What is a consumer proposal and is it the best option for me?
One option to consolidate your debts is to file a Consumer Proposal in Nunavut. It is a legal process under the Bankruptcy and Insolvency Act between you and your creditors to repay part of what you owe. The amount you repay is largely based upon your income and what you own.
|Every financial decision has pros and cons. Consumer Proposals aren't any different. An accredited Credit Counsellor can help you figure out if a proposal or another alternative is in your best interest.|
A Consumer Proposal can only be arranged and administered by a bankruptcy trustee and costs about $1,500 to file. You pay an initial setup fee, and then, if it is accepted by your creditors, you will pay the remaining balance to proceed. In addition to this, the trustee will also retain 20% of your future payments as a fee for administering your Consumer Proposal. To be legally binding, the creditors who hold the majority of your debt must agree to the proposal. Once they do, you repay the agreed amount over a maximum of 5 years.
Advantages and Disadvantages of Filing for a Consumer Proposal
There are definitely advantages and disadvantages to filing a Consumer Proposal. Here are some that are important to be aware of:
Consumer Proposals have unfortunately become the latest way for an increasing number of debt relief companies and their sales people to take advantage of vulnerable, unsuspecting consumers. Make sure you don't let this happen to you! Many of these companies are now claiming to offer Consumer Proposals as an effective way to deal with debt. But there's a problem. In Canada, only a licensed bankruptcy trustee is legally allowed to deal with Consumer Proposals. These debt relief agencies charge thousands of dollars in fees but then refer you to a bankruptcy trustee who then charges his or her own legitimate fees.
- It can be an effective method of debt consolidation in Nunavut if:
- You don't have the ability to repay all the debt you owe
- You have consistent income
- You've put together a monthly budget, and you can afford to make monthly payments
- Could be a worthwhile option if:
- Will stop active collection activity on student loan payments
- It is one of the last methods of avoiding personal bankruptcy
- It's not private. A proposal is a permanent public record included on a searchable database
- It's more expensive than declaring bankruptcy
- It must be approved by the Court
- Creditors can reject the Consumer Proposal - if they do, you may have to offer them additional funds otherwise your proposal will not proceed
- If you miss more than 2 payments you may need to file for bankruptcy
- Student loans can't be included if they are less than 7 years old
- Secured debts aren't included
- Some assets (such as your home, vehicles, or investments) may need to be sold
- The permanent record of your insolvency can put certain professional licenses at risk and may also affect future employment opportunities
How a Consumer Proposal Can Impact Your Credit
When you make payments on a Consumer Proposal, there is a note on your credit report in the public records section that you have filed a proposal. Anyone who has your consent to see your credit report will see the public records section as well.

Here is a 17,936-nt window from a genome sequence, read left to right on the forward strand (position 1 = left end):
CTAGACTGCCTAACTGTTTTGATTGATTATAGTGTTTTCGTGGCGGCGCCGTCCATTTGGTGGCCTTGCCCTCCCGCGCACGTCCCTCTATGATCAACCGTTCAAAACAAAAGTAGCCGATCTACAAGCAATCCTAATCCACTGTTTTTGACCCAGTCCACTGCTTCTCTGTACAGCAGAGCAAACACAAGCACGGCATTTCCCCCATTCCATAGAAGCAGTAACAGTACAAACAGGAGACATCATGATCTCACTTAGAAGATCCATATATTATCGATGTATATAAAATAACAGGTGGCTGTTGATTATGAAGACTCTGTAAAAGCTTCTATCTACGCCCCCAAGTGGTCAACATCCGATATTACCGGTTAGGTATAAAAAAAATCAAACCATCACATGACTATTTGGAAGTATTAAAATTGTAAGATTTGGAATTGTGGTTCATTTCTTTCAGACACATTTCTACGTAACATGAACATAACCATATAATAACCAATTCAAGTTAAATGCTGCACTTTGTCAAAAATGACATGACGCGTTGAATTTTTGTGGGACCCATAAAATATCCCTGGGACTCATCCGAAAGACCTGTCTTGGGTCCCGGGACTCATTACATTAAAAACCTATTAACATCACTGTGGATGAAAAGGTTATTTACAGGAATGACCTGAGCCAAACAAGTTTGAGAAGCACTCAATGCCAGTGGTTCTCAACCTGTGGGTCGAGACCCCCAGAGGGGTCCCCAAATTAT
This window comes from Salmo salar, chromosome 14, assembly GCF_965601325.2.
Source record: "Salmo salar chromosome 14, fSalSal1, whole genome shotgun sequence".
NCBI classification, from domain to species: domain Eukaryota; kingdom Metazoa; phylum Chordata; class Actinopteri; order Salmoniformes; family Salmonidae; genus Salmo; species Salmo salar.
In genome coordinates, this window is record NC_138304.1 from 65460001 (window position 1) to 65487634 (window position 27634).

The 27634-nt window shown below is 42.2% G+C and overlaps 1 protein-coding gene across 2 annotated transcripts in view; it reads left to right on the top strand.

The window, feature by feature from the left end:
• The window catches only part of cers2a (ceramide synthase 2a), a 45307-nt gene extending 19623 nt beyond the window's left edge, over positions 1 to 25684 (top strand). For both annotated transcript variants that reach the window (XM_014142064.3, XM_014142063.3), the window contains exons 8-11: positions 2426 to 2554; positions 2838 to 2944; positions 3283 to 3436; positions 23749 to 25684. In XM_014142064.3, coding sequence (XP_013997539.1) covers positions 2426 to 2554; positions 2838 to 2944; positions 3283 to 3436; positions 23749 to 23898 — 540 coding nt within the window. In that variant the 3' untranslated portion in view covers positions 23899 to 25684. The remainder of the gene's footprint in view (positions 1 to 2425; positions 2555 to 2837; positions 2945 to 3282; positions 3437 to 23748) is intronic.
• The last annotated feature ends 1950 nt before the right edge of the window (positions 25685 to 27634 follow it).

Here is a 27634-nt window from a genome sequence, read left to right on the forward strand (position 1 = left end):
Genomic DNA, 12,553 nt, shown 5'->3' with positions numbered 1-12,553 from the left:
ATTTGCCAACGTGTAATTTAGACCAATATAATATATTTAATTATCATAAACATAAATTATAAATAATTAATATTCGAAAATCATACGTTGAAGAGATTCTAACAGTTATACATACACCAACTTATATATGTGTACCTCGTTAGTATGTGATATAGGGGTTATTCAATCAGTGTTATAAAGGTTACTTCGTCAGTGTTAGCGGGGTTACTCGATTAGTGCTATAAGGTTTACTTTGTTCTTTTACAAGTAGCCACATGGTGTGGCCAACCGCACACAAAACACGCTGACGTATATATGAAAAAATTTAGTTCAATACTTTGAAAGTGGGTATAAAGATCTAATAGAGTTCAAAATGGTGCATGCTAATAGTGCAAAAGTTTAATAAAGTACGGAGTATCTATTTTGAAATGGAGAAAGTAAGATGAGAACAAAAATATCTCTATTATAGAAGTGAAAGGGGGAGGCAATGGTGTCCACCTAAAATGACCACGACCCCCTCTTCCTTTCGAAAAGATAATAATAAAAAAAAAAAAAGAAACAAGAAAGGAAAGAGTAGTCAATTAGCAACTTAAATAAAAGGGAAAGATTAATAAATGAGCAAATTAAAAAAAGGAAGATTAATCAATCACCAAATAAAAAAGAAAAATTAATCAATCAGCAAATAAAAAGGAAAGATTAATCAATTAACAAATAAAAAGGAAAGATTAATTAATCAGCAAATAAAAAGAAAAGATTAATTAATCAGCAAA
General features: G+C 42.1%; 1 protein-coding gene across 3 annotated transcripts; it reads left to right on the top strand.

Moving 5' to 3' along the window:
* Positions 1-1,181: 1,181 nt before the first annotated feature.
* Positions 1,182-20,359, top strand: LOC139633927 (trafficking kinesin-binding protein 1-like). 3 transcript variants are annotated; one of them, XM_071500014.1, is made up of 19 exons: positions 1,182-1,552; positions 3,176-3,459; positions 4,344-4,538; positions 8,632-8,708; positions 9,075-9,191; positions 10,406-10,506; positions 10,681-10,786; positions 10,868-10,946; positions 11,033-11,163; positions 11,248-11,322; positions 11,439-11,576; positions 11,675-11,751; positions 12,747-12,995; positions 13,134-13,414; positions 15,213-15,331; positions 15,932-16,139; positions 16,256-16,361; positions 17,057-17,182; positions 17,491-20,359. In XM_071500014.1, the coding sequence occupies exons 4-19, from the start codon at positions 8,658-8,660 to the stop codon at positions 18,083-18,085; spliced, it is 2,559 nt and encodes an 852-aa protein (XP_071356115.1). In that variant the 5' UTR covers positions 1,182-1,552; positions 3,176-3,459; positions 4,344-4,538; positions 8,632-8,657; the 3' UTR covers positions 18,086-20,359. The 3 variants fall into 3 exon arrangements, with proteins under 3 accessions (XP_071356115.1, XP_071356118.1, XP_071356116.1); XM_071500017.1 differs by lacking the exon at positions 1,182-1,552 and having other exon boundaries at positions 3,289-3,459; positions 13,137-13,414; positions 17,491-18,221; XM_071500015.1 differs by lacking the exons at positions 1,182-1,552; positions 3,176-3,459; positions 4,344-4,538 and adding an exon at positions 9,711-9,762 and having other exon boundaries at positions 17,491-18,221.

In addition, your creditors may report a "7" rating on the debts included in the proposal. This means that they are receiving payments through a third party. The third party is your trustee. When you make a payment to your trustee, they disburse the agreed upon amount to each of your creditors after all applicable fees have been paid.
If you are paying secured creditors, like those who hold your car loan, outside of your Consumer Proposal, those creditors will report your payments on those debts separately. Creating and maintaining a realistic budget will make it easier to keep these debts paid up to date.
If you are able to show a good payment pattern on a secured debt while you’re making all of your proposal payments, you'll be that much further ahead afterwards when you want to re-build your credit.
Contact Us for More Information About Filing for a Consumer Proposal in Nunavut
Between financial difficulty and bankruptcy there can be many options. While a consumer proposal may be a good option for some, it isn't the best option for everyone. To find out what options you have, call one of our professionally certified Credit Counsellors today. You can speak with a Counsellor in person or over the phone. Appointments with them are free, non-judgmental, and completely confidential.
For more information or to speak with a Counsellor, contact us in Nunavut at 1-888-527-8999. You can also email or chat with us online right now.
Related Articles of Interest
- Canadian Consumer Proposals
- Debt Consolidation, Another Option - Filing for a Consumer Proposal
- Attend a budgeting workshop or a webinar to avoid defaulting on a Consumer Proposal
- The Office of the Superintendent of Bankruptcy in Nunavut
- List of Licensed Bankruptcy Trustees
- Insolvency Terms & What They Mean
- Credit Counselling Society Nunavut office locations
The Credit Counselling Society is a leading, non-profit credit counselling service provider in Nunavut with 22 locations across Canada.